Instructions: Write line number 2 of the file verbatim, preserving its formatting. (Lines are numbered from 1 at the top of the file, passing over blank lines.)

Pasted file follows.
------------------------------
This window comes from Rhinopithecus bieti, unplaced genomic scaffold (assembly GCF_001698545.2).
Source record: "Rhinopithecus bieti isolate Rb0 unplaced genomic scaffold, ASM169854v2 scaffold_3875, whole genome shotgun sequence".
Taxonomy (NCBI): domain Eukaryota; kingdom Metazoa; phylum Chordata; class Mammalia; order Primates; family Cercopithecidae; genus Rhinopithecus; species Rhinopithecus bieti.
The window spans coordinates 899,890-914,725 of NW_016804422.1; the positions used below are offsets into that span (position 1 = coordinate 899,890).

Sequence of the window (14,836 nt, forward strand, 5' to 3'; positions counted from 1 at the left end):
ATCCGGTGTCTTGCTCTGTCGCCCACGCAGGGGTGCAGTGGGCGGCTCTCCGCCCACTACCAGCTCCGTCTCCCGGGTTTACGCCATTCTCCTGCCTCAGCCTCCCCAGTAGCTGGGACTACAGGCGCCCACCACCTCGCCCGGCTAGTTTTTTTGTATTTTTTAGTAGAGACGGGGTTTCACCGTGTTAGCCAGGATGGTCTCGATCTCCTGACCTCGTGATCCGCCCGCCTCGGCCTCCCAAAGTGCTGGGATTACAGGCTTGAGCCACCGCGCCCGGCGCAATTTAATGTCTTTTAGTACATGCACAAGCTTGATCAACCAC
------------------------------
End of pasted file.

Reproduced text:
Source record: "Rhinopithecus bieti isolate Rb0 unplaced genomic scaffold, ASM169854v2 scaffold_3875, whole genome shotgun sequence".